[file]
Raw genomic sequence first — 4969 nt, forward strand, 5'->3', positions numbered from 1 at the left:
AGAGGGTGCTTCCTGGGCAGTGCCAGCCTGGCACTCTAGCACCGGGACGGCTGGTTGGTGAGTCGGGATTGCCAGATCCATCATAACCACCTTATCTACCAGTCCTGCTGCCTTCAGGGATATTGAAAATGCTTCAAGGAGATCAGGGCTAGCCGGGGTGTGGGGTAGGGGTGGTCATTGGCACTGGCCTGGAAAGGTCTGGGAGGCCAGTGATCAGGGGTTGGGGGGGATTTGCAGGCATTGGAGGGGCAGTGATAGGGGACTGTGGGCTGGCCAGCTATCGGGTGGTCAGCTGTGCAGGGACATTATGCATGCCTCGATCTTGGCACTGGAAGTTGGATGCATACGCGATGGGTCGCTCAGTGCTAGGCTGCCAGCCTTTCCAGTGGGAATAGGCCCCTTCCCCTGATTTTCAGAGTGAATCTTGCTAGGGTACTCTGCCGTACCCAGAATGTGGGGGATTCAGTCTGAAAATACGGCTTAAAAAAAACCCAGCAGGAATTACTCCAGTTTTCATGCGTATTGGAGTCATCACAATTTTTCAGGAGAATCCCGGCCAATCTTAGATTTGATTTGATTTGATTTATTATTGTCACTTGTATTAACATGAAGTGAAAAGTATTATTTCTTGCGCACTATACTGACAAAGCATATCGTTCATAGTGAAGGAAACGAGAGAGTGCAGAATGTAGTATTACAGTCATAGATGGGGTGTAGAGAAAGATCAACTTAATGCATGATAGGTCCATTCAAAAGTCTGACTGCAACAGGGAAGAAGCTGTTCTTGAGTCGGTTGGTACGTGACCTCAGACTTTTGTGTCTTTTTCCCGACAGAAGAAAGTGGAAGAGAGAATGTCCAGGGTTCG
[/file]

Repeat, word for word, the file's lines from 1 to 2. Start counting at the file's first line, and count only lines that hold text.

Raw genomic sequence first — 4969 nt, forward strand, 5'->3', positions numbered from 1 at the left:
AGAGGGTGCTTCCTGGGCAGTGCCAGCCTGGCACTCTAGCACCGGGACGGCTGGTTGGTGAGTCGGGATTGCCAGATCCATCATAACCACCTTATCTACCAGTCCTGCTGCCTTCAGGGATATTGAAAATGCTTCAAGGAGATCAGGGCTAGCCGGGGTGTGGGGTAGGGGTGGTCATTGGCACTGGCCTGGAAAGGTCTGGGAGGCCAGTGATCAGGGGTTGGGGGGGATTTGCAGGCATTGGAGGGGCAGTGATAGGGGACTGTGGGCTGGCCAGCTATCGGGTGGTCAGCTGTGCAGGGACATTATGCATGCCTCGATCTTGGCACTGGAAGTTGGATGCATACGCGATGGGTCGCTCAGTGCTAGGCTGCCAGCCTTTCCAGTGGGAATAGGCCCCTTCCCCTGATTTTCAGAGTGAATCTTGCTAGGGTACTCTGCCGTACCCAGAATGTGGGGGATTCAGTCTGAAAATACGGCTTAAAAAAAACCCAGCAGGAATTACTCCAGTTTTCATGCGTATTGGAGTCATCACAATTTTTCAGGAGAATCCCGGCCAATCTTAGATTTGATTTGATTTGATTTATTATTGTCACTTGTATTAACATGAAGTGAAAAGTATTATTTCTTGCGCACTATACTGACAAAGCATATCGTTCATAGTGAAGGAAACGAGAGAGTGCAGAATGTAGTATTACAGTCATAGATGGGGTGTAGAGAAAGATCAACTTAATGCATGATAGGTCCATTCAAAAGTCTGACTGCAACAGGGAAGAAGCTGTTCTTGAGTCGGTTGGTACGTGACCTCAGACTTTTGTGTCTTTTTCCCGACAGAAGAAAGTGGAAGAGAGAATGTCCAGGGTTCG